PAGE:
- Elizabeth Reade She married Sir Gilbert Cornwall (1598-1671), son of Sir Thomas Cornwall and Anne Lyttelton. [Sir Gilbert and Anne are supposed to be the parents of our our Sir Thomas READE’s wife Mary CORNWALL, but as you can see, they were much to young and a different Mary Cornwall was confused.] Child of Elizabeth and Sir Gilbert was Thomas Cornwall ( ? – 1686). Thomas married his first cousin Anne Reade, daughter of Thomas Reade. Thomas Cornwall was a royalist during the Civil War. He succeeded to the title of 14th Baron of Burford, Shropshire [feudal barony] in 1671. He died in 1686.
- Thomas Reade b. 22 Feb 1606/07, d. c Dec 1634 He had a daughter Anne who married Thomas Cornwall (1651-1724) above.
Mary Cornwall’s father is often reported to be Sir. Thomas Cornwall (1573-1638) He was born too late to have a grandchild William READE who was born in 1600. Sir Thomas Cornwall was born in 1573. He was the son of Thomas Cornwall and Katherine Hartley. He married Anne Lyttelton, daughter of Sir Gilbert Lyttelton. He was invested as a Knight in 1603. He succeeded to the title of 12th Baron of Burford, Shropshire [feudal barony] in 1615. He held the office of Sheriff of Shropshire in 1634. He died in 1638.
Child of Sir Thomas Cornwall and Anne Lyttelton
- Sir Gilbert Cornwall (1598-1671) He married Elizabeth Reade, daughter of Sir Thomas Reade. He was invested as a Knight in 1620. He succeeded to the title of 13th Baron of Burford, Shropshire [feudal barony] in 1638. He died in 1671. Child of Sir Gilbert Cornwall and Elizabeth Reade
- Thomas Cornwall d. 1686 (See above)
3. Col. Thomas Reade
Multiple birth dates for Colonel Reade are cited. I’m using 1585, but 1583, 1596, 1598 and 1600, 1606, 1610 and 1622 are all commonly used. He married Alsea [__?__]. Thomas came to America with Winthrop’s Great Migraton in 1630. Had town grant of three hundred acres of land in 1637, lying next to that of Governor Endicott. The first settlers had grants of land in proportion to their amount of funds in common stock. There were but four persons in Salem who had as large a sum of grants as Col. Read. He was a man of prominence, and held the rank of colonel in 1643. Was probably an officer of that rank before he came to America. He was colonel in British Army at restoration of Charles II in 1660. Thomas Read died in England in 1663. His son Abraham settled his estate.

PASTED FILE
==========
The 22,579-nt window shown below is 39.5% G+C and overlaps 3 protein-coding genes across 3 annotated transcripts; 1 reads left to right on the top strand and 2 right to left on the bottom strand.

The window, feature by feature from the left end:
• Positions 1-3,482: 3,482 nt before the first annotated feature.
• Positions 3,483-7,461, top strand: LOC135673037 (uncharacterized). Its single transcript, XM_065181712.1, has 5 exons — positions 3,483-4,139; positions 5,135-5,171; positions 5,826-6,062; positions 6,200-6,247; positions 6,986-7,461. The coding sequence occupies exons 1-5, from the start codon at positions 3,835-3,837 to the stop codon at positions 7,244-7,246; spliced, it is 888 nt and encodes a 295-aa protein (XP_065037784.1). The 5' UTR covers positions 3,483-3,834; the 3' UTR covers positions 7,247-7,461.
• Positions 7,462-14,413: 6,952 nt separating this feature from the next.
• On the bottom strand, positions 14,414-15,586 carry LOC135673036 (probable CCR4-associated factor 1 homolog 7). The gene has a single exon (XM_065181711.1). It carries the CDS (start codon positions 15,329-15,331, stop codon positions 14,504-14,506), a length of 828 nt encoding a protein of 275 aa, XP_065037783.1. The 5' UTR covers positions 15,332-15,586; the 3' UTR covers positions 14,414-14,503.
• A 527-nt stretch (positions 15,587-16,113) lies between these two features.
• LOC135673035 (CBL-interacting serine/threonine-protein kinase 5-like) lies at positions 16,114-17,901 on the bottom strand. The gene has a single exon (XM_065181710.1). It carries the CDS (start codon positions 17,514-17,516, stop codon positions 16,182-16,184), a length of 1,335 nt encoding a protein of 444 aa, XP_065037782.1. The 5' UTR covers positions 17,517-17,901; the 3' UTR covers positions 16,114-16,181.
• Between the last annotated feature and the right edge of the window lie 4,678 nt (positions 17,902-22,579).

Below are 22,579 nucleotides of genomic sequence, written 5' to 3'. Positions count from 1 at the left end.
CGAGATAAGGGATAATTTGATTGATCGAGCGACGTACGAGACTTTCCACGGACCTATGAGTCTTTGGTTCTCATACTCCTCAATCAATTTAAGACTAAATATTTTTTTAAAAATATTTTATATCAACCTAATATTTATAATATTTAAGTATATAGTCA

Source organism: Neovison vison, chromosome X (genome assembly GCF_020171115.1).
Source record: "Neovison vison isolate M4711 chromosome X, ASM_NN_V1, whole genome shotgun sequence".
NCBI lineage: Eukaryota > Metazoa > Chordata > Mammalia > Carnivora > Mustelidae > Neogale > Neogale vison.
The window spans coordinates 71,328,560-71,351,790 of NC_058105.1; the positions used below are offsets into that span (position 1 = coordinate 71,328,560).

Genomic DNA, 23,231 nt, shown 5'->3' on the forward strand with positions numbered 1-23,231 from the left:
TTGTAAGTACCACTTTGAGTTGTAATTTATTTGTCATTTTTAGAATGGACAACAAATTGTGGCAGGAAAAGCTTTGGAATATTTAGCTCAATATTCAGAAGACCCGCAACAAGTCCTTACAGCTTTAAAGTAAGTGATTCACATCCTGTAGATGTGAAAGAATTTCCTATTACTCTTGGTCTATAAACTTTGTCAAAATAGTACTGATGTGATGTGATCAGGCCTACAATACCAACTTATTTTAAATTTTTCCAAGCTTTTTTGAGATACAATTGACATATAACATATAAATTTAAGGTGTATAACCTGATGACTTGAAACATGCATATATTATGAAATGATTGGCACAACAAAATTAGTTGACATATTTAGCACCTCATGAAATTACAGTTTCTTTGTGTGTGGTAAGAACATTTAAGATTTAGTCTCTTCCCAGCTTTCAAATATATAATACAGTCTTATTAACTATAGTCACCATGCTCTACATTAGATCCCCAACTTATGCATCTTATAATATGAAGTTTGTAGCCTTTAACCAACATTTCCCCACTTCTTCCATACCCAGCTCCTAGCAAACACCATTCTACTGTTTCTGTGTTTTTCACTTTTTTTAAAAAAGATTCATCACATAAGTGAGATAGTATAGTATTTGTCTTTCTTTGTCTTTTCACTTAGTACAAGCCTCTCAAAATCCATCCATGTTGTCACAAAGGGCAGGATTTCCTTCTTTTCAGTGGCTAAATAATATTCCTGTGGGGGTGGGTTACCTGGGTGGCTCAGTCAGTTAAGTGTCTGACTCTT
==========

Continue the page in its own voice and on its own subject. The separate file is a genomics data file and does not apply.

Thomas’s descendant, Erik K. Reed, in a letter dated 27 Dec 79 wrote: “Col. Thomas Reed came to Massachusetts in 1630 (NOT a Puritan!), went back for a while to Somersetshire & I think his son was born there & then back to Mass.
5. Sir John Reade, 1st Bt.
Sir John Reade, 1st Bt. was born circa 1616.He married Susanna Style, daughter of Sir Thomas Style, 1st Bt., on 2 January 1640. He died circa February 1693/94. He was created 1st Baronet Reade, of Brockett Hall, co. Herts [England] on 16 March 1641/42.
Esdras Reed was not a son of Sir Thomas or a brother of William
Esdras Reade was born about 1595 at Sutton, Mallet, Somerset, England. His parents were Esdras Reade and Bathsheba [__?__]. He first married Elizabeth Watson 18 Oct 1621 at St. Michael’s Crooked Lane, London, England. He next married Sarah Dickinson 22 Feb 1630/31 at: Saint Katherine’s by the Tower, London, England. Esdras died 27 Jul 1680 Boston Mass.
According to Axel H. Reed and other researchers, Esdras came to America on the ship “Defence” which sailed from London in July 1635 and arrived in Boston Oct. 6, 1635. however, I don’t see his name on the manifest. The son of Sir Thomas Reade of Brocket Hall, the researchers say, Esdras had a brother William who came over in the same ship bringing his wife and four children. However, there is considerable confusion regarding the dates of the various Reades of Brocket Hall, so it is impossible at this time to conclude that Esdras is indeed the son of Sir Thomas Reade.
According to the story, Esdras had a tract of land in Boston which he sold to his brother William, then he relocated to Salem, Massachusetts, and associated with the Rev. Mr. John Fiske [son of our ancestor John FISKE] and his church. Esdras was a great friend of Rev. Fiske and took a great interest in church affairs, becoming a prominent and leading member of the congregation. In 1656 the group relocated to Chelmsford at the suggestion of Esdras.
Esdras left Chelmsford in 1661 and returned to Boston. He owned considerable real estate on Copp’s Hill in Boston at the time of his death. Esdras’s gravestone is still standing on Copp’s Hill today. The inscription reads, “Here Lyeth Buried Ye Boddy of Esdras Reade Aged 85 Years Dec’d July Ye 27 1680”.